Despite passing through an intense Sonic the Hedgehog phase when I was around nine years old, I wouldn't say I gotta go particularly fast. Over the ensuing two decades I've rarely sought out the classic pastime of accelerating a cartoon mascot to inhumane speeds. I've been content leaving platforming to speedrunners, kaizo enthusiasts—really, anyone who doesn't share my talent for finding the exact trajectory the player shouldn't travel. But thanks to how good the yo-yo parkour in Penny's Big Breakaway feels, I'm rediscovering the long-neglected platformer who lives in my heart.
And frequently sending him into a pit. It's fine.
Considering indie developer Evening Star's roster of former Sonic Mania devs, it's no surprise that Penny's Big Breakaway is a showcase of platforming design talent. It was obvious as soon as I saw the traversal abilities of Penny's magic, living Yo-Yo, and how they form a toolkit for stringing together high-speed acrobatics across the game's sugary, fluorescent landscapes.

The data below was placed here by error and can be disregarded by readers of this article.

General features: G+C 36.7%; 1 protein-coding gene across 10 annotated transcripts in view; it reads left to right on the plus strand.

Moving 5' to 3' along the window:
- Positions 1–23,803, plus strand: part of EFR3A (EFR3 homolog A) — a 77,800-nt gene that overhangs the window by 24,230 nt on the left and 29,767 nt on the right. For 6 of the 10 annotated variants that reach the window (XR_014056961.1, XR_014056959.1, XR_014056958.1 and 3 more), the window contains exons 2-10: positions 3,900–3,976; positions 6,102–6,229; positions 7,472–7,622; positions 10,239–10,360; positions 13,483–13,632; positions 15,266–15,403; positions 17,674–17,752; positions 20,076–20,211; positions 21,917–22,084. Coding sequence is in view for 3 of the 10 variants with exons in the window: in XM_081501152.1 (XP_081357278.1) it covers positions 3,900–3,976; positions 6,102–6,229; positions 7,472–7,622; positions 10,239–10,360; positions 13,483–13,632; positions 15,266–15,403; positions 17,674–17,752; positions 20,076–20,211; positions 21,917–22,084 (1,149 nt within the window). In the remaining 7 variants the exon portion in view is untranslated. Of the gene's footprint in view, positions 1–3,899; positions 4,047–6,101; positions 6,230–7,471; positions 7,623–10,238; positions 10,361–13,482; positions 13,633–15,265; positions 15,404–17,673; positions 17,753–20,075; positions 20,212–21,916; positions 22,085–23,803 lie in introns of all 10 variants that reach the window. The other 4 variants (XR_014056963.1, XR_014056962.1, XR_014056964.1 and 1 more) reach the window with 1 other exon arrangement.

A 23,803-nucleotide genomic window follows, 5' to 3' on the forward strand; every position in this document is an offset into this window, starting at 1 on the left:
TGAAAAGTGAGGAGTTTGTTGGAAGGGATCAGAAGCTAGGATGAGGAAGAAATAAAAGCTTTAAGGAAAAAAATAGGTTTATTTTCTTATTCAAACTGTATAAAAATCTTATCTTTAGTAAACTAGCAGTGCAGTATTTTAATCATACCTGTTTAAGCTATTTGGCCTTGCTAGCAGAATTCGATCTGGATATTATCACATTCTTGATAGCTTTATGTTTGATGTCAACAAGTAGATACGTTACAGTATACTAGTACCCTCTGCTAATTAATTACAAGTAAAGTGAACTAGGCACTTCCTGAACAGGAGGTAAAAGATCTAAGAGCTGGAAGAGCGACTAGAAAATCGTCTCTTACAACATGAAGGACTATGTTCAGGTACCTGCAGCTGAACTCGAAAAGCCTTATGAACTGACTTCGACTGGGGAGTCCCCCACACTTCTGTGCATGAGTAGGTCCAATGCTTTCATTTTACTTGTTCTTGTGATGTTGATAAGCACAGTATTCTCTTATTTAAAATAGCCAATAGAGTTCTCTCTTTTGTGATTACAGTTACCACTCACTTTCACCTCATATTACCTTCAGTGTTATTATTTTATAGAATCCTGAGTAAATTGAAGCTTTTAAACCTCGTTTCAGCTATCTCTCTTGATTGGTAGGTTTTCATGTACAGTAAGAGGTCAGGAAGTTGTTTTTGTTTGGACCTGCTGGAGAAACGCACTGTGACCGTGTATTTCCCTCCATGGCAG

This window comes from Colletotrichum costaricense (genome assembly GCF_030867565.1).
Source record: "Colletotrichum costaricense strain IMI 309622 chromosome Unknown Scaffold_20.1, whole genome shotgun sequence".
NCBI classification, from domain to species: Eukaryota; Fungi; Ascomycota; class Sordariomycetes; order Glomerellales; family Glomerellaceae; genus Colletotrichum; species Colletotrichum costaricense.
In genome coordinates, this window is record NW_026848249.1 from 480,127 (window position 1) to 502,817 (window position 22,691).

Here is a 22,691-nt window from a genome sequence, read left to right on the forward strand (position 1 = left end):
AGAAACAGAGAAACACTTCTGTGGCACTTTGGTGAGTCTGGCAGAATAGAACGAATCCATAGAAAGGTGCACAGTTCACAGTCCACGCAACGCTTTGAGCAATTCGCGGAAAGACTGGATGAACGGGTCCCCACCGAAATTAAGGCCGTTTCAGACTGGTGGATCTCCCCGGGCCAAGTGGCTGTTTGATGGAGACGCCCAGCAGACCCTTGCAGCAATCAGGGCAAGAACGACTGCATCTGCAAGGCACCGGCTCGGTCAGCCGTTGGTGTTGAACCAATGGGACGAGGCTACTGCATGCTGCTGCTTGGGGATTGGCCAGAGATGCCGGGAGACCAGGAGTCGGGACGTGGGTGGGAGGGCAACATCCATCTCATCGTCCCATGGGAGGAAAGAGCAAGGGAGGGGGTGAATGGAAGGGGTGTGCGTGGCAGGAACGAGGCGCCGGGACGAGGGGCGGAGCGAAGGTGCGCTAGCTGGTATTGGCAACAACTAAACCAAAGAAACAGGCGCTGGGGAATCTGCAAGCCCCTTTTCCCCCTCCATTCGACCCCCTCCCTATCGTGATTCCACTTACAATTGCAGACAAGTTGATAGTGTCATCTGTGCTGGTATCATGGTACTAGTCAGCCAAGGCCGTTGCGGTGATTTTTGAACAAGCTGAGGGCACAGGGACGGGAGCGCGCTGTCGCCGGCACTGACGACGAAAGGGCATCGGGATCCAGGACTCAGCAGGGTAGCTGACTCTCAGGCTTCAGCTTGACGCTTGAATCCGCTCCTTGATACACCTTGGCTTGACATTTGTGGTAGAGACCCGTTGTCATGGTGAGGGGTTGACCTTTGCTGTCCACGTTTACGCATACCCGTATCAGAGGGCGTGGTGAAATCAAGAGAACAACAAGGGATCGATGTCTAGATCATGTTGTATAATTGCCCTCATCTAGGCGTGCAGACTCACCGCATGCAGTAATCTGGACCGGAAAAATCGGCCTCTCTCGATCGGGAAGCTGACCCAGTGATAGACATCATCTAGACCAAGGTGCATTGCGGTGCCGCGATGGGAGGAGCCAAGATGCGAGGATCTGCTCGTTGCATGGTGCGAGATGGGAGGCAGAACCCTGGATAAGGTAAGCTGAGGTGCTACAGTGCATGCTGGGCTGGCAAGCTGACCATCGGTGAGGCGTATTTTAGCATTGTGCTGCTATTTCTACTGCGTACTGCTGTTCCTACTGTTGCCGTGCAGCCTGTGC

Using its default, developer-encouraged gamepad control scheme, Penny's Big Breakaway is a twin-stick platformer: Jumping is on either shoulder button, the left analog stick moves Penny, and the right stick deploys Yo-Yo. Holding the right stick in a direction throws out Yo-Yo and sleeps it in place. Sleeping Yo-Yo in midair makes it an anchor for Penny to swing with its string like Spider-Man. Double-tapping the right stick, meanwhile, throws Yo-Yo and pulls Penny to it, launching her in that direction.
A couple more pieces complete Penny's platforming puzzle. Hitting jump in midair will backflip Penny to extend her airtime and, if necessary, cancel out or redirect her lateral momentum. From any of Yo-Yo's right stick maneuvers, hitting one of the triggers will transfer into a Radial Ride, where Penny drops Yo-Yo to the ground and rides on its axle for as long as her momentum lasts. Crucially, the Radial Ride lets me combo into my next string of Yo-Yo tricks, acting like a Tony Hawk-style manual to weave together inputs in an unbroken sequence.